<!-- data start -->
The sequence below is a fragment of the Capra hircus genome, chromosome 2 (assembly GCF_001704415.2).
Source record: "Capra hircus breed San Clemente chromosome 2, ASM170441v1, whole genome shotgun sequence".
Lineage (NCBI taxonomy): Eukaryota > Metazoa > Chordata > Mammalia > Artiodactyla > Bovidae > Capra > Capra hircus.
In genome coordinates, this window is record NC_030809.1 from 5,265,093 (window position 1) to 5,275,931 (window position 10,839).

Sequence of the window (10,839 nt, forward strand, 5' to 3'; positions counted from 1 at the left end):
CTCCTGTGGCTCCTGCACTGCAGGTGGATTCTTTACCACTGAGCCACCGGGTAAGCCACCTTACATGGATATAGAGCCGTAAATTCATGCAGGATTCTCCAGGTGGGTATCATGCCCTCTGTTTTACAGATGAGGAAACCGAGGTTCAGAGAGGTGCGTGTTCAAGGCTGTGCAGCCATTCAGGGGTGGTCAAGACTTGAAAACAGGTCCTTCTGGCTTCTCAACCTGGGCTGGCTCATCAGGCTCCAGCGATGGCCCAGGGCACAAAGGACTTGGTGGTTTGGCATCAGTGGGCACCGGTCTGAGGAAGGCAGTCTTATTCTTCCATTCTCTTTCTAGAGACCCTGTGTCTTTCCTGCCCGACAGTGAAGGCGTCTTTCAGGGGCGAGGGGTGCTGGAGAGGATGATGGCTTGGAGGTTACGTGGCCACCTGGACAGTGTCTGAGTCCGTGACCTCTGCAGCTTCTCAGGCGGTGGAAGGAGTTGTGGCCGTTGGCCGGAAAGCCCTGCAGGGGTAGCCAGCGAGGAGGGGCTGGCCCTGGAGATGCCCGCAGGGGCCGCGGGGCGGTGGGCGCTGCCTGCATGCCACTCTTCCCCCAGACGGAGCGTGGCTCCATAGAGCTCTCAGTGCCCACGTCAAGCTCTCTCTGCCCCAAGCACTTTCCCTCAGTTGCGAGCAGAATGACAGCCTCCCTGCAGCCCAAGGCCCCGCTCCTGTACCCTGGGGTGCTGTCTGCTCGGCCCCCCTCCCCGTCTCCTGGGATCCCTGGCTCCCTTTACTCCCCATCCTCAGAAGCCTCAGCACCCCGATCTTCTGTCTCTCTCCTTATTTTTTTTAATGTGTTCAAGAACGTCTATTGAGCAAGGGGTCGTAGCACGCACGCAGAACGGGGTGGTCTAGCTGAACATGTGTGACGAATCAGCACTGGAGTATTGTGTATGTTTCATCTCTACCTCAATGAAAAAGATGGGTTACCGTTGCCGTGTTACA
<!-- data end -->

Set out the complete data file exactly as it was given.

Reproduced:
The sequence below is a fragment of the Capra hircus genome, chromosome 2 (assembly GCF_001704415.2).
Source record: "Capra hircus breed San Clemente chromosome 2, ASM170441v1, whole genome shotgun sequence".
Lineage (NCBI taxonomy): Eukaryota > Metazoa > Chordata > Mammalia > Artiodactyla > Bovidae > Capra > Capra hircus.
In genome coordinates, this window is record NC_030809.1 from 5,265,093 (window position 1) to 5,275,931 (window position 10,839).

Sequence of the window (10,839 nt, forward strand, 5' to 3'; positions counted from 1 at the left end):
CTCCTGTGGCTCCTGCACTGCAGGTGGATTCTTTACCACTGAGCCACCGGGTAAGCCACCTTACATGGATATAGAGCCGTAAATTCATGCAGGATTCTCCAGGTGGGTATCATGCCCTCTGTTTTACAGATGAGGAAACCGAGGTTCAGAGAGGTGCGTGTTCAAGGCTGTGCAGCCATTCAGGGGTGGTCAAGACTTGAAAACAGGTCCTTCTGGCTTCTCAACCTGGGCTGGCTCATCAGGCTCCAGCGATGGCCCAGGGCACAAAGGACTTGGTGGTTTGGCATCAGTGGGCACCGGTCTGAGGAAGGCAGTCTTATTCTTCCATTCTCTTTCTAGAGACCCTGTGTCTTTCCTGCCCGACAGTGAAGGCGTCTTTCAGGGGCGAGGGGTGCTGGAGAGGATGATGGCTTGGAGGTTACGTGGCCACCTGGACAGTGTCTGAGTCCGTGACCTCTGCAGCTTCTCAGGCGGTGGAAGGAGTTGTGGCCGTTGGCCGGAAAGCCCTGCAGGGGTAGCCAGCGAGGAGGGGCTGGCCCTGGAGATGCCCGCAGGGGCCGCGGGGCGGTGGGCGCTGCCTGCATGCCACTCTTCCCCCAGACGGAGCGTGGCTCCATAGAGCTCTCAGTGCCCACGTCAAGCTCTCTCTGCCCCAAGCACTTTCCCTCAGTTGCGAGCAGAATGACAGCCTCCCTGCAGCCCAAGGCCCCGCTCCTGTACCCTGGGGTGCTGTCTGCTCGGCCCCCCTCCCCGTCTCCTGGGATCCCTGGCTCCCTTTACTCCCCATCCTCAGAAGCCTCAGCACCCCGATCTTCTGTCTCTCTCCTTATTTTTTTTAATGTGTTCAAGAACGTCTATTGAGCAAGGGGTCGTAGCACGCACGCAGAACGGGGTGGTCTAGCTGAACATGTGTGACGAATCAGCACTGGAGTATTGTGTATGTTTCATCTCTACCTCAATGAAAAAGATGGGTTACCGTTGCCGTGTTACA